Jean-Luc Godard

Author: Douglas Morrey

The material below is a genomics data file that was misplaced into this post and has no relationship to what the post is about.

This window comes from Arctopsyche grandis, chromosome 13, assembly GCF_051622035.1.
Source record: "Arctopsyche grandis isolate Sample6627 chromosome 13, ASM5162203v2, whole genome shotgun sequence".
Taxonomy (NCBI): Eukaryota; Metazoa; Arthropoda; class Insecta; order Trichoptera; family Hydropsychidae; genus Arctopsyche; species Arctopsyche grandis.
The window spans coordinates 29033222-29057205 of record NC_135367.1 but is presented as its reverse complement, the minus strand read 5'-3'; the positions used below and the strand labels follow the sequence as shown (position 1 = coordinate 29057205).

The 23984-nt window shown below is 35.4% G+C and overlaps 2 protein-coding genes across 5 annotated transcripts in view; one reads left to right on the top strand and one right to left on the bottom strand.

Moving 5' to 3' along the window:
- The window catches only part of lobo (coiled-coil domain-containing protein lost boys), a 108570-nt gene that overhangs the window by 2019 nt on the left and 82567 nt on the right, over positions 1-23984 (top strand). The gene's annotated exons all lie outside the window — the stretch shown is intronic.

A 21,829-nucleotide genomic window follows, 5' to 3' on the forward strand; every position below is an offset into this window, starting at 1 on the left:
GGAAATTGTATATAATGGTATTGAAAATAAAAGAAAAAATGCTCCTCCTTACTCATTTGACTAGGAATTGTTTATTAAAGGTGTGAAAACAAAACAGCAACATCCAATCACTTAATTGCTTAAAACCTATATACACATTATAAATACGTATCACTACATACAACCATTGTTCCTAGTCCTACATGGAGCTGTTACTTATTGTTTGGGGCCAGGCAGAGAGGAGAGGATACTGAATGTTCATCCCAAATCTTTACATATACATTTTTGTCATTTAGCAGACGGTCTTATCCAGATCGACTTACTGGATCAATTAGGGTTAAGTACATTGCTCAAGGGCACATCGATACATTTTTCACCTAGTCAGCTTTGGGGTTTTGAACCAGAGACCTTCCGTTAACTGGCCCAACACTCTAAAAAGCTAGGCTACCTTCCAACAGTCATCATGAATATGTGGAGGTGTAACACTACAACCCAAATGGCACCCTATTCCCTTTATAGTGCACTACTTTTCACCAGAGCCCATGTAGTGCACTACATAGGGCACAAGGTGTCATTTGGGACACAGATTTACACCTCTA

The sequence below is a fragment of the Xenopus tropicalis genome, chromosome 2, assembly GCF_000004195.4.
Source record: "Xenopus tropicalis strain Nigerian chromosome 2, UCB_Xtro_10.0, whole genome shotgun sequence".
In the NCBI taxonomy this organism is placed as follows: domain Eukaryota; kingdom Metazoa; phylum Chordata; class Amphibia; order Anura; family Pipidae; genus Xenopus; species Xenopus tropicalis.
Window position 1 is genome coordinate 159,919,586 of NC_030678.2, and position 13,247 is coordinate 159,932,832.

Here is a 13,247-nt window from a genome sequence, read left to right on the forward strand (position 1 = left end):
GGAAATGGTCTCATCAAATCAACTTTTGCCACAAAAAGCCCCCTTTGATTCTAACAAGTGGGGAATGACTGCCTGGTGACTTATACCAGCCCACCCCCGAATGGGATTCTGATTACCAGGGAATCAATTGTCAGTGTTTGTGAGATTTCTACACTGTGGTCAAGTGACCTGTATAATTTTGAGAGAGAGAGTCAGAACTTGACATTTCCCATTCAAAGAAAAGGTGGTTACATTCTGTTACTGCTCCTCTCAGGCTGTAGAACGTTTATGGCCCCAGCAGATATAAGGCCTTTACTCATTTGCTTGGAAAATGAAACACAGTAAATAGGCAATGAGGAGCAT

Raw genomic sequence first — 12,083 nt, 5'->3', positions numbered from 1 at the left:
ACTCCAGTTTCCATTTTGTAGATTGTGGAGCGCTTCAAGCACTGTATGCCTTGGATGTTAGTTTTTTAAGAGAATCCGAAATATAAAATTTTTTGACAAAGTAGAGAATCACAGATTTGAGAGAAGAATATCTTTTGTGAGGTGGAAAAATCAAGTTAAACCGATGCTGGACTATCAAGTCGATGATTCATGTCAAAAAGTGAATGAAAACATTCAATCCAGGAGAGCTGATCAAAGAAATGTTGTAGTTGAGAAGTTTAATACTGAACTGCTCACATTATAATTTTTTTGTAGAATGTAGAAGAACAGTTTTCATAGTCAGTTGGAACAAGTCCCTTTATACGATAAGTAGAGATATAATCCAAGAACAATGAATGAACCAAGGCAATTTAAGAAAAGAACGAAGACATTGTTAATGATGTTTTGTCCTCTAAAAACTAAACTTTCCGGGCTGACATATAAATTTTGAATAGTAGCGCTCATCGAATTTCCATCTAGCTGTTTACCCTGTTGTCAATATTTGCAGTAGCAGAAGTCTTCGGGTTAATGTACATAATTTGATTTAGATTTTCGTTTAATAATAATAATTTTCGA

Jean-Luc Godard enjoyed a comfortable and cultured upbringing, acquiring a literary sensibility that would inflect the whole of his career in the cinema. Godard began to study anthropology at the Sorbonne, but dropped out, and the subsequent decade of his life was spent drifting between various occupations. It is this period of Godard's life in particular that has given rise to speculation, rumour and apocryphal stories. Along with other critics at Cahiers du cinéma, including Truffaut, Rivette, Chabrol and Rohmer, Godard's writing on film in the 1950s played an important role in shaping the canon of great film directors that would influence the development of both French and anglophone film studies. A mixture of playfulness and reverent cinematic homage is to be found in the film language that Godard employs in A bout de souffle. The film became famous for its use of jump-cuts, and it may be difficult for today's viewers, familiar with the ultra-rapid editing of music videos and advertising, to appreciate how disruptive this technique appeared to contemporary spectators. Vivre sa vie, like Le Petit Soldat, appears, in places, to appropriate a kind of existentialist narrative form, only to move beyond it into something much stranger and more troubling. Jean-Luc Godard's Masculin féminin is about young people in Paris in the winter of 1965-1966. Godard in the 1970s is doubtless addressing issues such as the nature of capitalism, and the possibilities for revolt. France tour détour deux enfants is a fascinating glimpse of what television could be.

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